Cradle to Cradle is a model sustainable product design for companies who want to make waste a thing of the past. Learn about how it works and what C2C certified means.
Around the 1970s, Swiss architect Walter R. Strahel proposed that an economy based on recycling could save companies money while also protecting consumers and the environment.
He coined the term cradle to cradle to refer to an alternative model of product design where product materials are brought back to the “cradle” of product creation instead of being laid to rest in the “grave” of the Earth’s ground.
The Concept of Cradle to Cradle Design
In their pioneering book Cradle to Cradle: Remaking the Way We Make Things, architect William McDonough & chemist Michael Braungart invite the reader to “imagine a world in which all the things we make, use, and consume provide nutrition for nature and industry – a world in which growth is good and human activity generates a delightful, restorative ecological footprint.”
Under their cradle to cradle design framework, the synthetic and raw materials used to manufacture products are viewed as nutrients that can contribute to the manufacturing of more products of the same kind, or be recycled in specific environments to help other natural life cycles flourish.
McDonough and Braungart’s vision of sustainable and economically motivated product design (inspired by Strahel’s ideas) is based on two core concepts: “technical nutrients” and “biological nutrients”.
Technical nutrients refer to the synthetic materials that are recycled to make a product of the same kind and quality.
Biological nutrients are raw materials that can’t be recycled to make another product with the same quality, but can be ecologically recycled; like food waste in compost, for example.
The Cradle to Cradle Certified Product Standard
For a product to become Cradle to Cradle Certified, it must meet the five criteria of the Cradle to Cradle Certified Product Standard:
- Material Health (Safety): All Cradle to Cradle Certified product material origins are reported. Products must be safe for consumers and the environment.
- Product Circularity (Recyclability): A product’s synthetic materials must be able to be reused at the end of the product’s life, or its raw materials must be ecologically recyclable.
- Clean Air and Climate Production (Energy Costs): A product shouldn’t require high energy consumption or create air pollution.
- Water & Soil Stewardship (Water consumption): A product shouldn’t require excessive water consumption or cause soil nutrient depletion.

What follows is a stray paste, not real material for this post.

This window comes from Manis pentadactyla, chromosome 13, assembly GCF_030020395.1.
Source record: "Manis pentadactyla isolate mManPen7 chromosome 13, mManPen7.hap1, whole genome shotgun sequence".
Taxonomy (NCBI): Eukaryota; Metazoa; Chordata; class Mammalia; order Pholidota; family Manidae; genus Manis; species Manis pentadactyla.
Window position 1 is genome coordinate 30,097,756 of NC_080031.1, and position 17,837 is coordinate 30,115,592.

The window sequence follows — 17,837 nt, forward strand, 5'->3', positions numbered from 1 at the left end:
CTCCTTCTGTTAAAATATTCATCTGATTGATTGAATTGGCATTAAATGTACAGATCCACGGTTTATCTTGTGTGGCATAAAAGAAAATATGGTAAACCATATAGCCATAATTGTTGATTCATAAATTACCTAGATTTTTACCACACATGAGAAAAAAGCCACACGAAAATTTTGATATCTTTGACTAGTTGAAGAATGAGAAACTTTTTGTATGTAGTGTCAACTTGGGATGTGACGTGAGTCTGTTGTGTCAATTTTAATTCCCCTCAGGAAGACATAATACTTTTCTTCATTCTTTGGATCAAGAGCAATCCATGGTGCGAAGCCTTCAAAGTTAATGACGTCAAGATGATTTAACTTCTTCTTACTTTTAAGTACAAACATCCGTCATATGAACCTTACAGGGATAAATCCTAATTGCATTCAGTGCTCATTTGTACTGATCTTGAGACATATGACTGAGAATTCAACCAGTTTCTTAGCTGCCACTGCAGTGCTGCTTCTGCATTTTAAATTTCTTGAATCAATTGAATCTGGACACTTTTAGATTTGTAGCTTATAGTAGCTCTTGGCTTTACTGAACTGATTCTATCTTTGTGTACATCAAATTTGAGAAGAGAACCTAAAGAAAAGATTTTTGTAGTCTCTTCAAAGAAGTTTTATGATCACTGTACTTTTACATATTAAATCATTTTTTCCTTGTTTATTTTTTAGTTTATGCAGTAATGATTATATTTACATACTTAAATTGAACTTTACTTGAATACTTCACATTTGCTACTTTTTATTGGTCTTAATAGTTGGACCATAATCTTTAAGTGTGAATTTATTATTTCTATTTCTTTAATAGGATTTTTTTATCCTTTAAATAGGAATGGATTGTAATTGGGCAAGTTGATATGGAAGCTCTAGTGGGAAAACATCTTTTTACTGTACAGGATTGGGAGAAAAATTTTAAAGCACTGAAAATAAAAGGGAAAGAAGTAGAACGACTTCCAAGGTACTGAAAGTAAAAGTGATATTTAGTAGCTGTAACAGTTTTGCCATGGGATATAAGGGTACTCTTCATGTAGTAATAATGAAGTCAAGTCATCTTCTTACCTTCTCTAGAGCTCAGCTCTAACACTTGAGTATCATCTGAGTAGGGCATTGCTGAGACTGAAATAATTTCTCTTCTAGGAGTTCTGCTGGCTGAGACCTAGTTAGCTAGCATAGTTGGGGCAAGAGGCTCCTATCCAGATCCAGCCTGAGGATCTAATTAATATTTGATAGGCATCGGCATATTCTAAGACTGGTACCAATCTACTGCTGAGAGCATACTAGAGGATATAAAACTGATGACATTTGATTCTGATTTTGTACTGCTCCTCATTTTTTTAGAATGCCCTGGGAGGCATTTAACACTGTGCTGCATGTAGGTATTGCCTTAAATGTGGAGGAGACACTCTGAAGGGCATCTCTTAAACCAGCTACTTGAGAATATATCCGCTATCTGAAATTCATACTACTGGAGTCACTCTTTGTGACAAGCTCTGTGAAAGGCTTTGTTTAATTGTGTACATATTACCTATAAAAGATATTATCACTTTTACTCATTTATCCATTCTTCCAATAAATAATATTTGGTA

- Social fairness (Ethical Employment): The treatment of workers must be ethical.
For a product to be eligible for Cradle to Cradle Certification, it also cannot contain any banned chemicals.
A product registry of all Cradle to Cradle Certified products can be found here.
A number of third-party Accredited Assessors of the Cradle to Cradle Certified brand are authorized to certify the safe and sustainable quality of a company’s products.
Examples of C2C Products
Some concrete examples of C2C products are
- Beluga Jeans and Shirts: Denin clothing from Rajby Textiles PVT Ltd has a Platinum C2C certificate because the material is environmentally sourced and retailers, like C&A, will recycle used pieces as part of their “We Take it Back” Program.
- Abyssinian Oil Advanced Skincare: Beauty Kitchen UK Ltd uses only natural ingredients for their skincare products. All products can be returned to Beauty Kitchen for washing and reuse as part of their Return, Refill, Repeat program.
- BAYONIX Water: This bottle is made with a special environmentally friendly polymer (plastic) and it was designed without seals, coatings, or imprints so that it is completely biodegradable.
Drawbacks of C2C
Companies seeking to be eco-efficient try to increase their economic output (making and selling products for a profit) while decreasing their ecological footprint. C2C companies, in theory, strive to be eco-effective: they increase their economic output without leaving any ecological footprint.
In one study on Cradle to Cradle, researchers concluded that “Cradle to Cradle is eco-effective as a holistic theory and aims for innovation. But due to limitations from different sources, Cradle to Cradle in practice often turns out to be merely efficient.”
Because of limitations such as the often high cost of securing environmentally sourced materials, C2C may be seen as utopian by some entrepreneurs. Furthermore, the supply chain of a C2C product can be described as delicate as its manufacturing depends on ethically sourced materials. If specific materials can’t be sourced, for whatever reason, then costly disruptions in the supply chain may occur.
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